The Gold Rush of 1849
Jack London writes of the Gold Rush in Call of the Wild. It was a crazy time when men rushed to the Yukon to pan for gold. Men also traveled to the California areas to find mine and try to find gold. Some men did well in finding gold while others sold firewood, cooked, constructed buildings, or ran mining camps. London actually never panned for gold as he contracted scurvy and spent his time in the Yukon healing. The California Gold Rush was just as amazing as the movement to the Yukon area.
In January of 1848, James Wilson Marshall found gold while he was building a small saw mill at the edge of the American River. The river runs northeast of Sacramento, California. History states that a storekeeper from the Sutter Creek area, Sam Brannan, ran around yelling about the discovery of gold and then the gold rush began. People flooded into the area seeking to make money.
People traveled west to California and the search began. Men traveled thousands and thousands of miles by foot and wagon across the Plains to seek their fortune. The San Francisco area soared from around 14,000 to over a population of 100,000. The population eventually maxed out at over 250,000. Buildings were quickly constructed and claims to areas were sold. The late part of 1849 was the busiest with everyone coming for his or her fortune.
The Klamath Mountains of northwest California produced the current day equivalent of over 26 million dollars through gold mining. Gold was mined in that area well up into the late 1950s. Several reconstruction and replica mines and mining towns now exist in the Sacramento, California area for tourists and historians. Stonewall Mine is one that can be toured today to provide an idea of what life was like during the California Gold Rush of 1849.
During the California Gold Rush of 1849, some men made their fortune in gold, some men lost their fortune, many men traveled miles and miles, some men died on the way, some men died when they got there, and some like Jack London got too sick to actually mine for gold. The Gold Rush of 1849 was a historical event in which populations shifted locales in days in order to find a fortune and make a new life. They all followed the cries of Sam Brannan.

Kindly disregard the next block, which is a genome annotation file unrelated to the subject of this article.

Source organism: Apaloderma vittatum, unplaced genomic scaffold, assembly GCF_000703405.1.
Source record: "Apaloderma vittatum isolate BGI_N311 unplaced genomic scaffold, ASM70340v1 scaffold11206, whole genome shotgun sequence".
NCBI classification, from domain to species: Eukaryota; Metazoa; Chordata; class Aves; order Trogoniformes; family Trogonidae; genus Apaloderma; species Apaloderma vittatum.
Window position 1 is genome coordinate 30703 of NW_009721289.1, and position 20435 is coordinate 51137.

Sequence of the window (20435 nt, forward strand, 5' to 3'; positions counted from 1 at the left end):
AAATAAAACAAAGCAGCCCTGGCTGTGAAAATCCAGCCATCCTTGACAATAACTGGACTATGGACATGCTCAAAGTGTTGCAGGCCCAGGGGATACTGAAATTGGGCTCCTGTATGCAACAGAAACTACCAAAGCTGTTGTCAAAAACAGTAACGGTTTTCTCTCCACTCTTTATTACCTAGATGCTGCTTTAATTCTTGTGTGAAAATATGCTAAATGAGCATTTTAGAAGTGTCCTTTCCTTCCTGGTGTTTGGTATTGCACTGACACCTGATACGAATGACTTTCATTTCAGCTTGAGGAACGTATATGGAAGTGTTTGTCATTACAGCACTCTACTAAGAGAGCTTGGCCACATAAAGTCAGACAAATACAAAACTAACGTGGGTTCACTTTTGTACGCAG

The California Gold Rush
The gold rush in California was a revolutionary discovery that took place at Sutter’s Mill in 1848. The gold rush is argued to be one of the most significant events within the history of America during the 19 century. Gold nuggets were discovered within the Sacramento Valley and as this new spread thousands of perspective Gold miners traveled over to the San Francisco area by land or by sea in search of getting rich. By the end of the year 1849 the non-native population for this California region was 100,000 people. The previous year it'd been less than 1000. The gold rush peaked in the year 1852 and by that time over $2 billion worth of precious metal was taken from this area.
The gold rush began at Sutter’s Mill. It was James Wilson Marshall, a Carpenter from New Jersey, who noticed flakes of gold in the river along Coloma. This river was part of the Sierra Nevada mountain range. At the time this man was building water powered sawmill for a German born Swiss citizen who founded new Switzerland. The colony of new Switzerland was later renamed Sacramento. In his letters he noted this historic discovery as something which made his heart pounds because he knew that it was gold.
The first people to acquire great fortunes were those who were already in the land. The second group of people to acquire great fortunes for the first migrants to came from nearby areas such as Oregon, Mexico, Hawaii, Chile, Peru, and China. Those were able to reach by boat arrived much faster than their counterparts. News of the gold discovery did not reach the East Coast for some time. And those who initially saw the press reports were skeptical. But in December 1848 the president announced positive results of this report and stated clearly that there was an abundance of gold in the area. The presidents’ announcements garnered positive results and instigated the gold fever.
It was because of this announcement that the 49ers arrived. This term was given to those who came throughout the year 1849 from around the United States. Mostly men would borrow money from everyone they knew, spend their life savings, or mortgage their property in an attempt to make the journey to California and pursue wealth. Men were left behind to run the farms, the businesses, and care for the children. These Gold miners traveled in any way possible to reach the area. Small-town sprung up immediately to accommodate the needs and the mining camps were overcrowded and violent. In spite of the small towns rampant gambling, violence, and prostitution developed.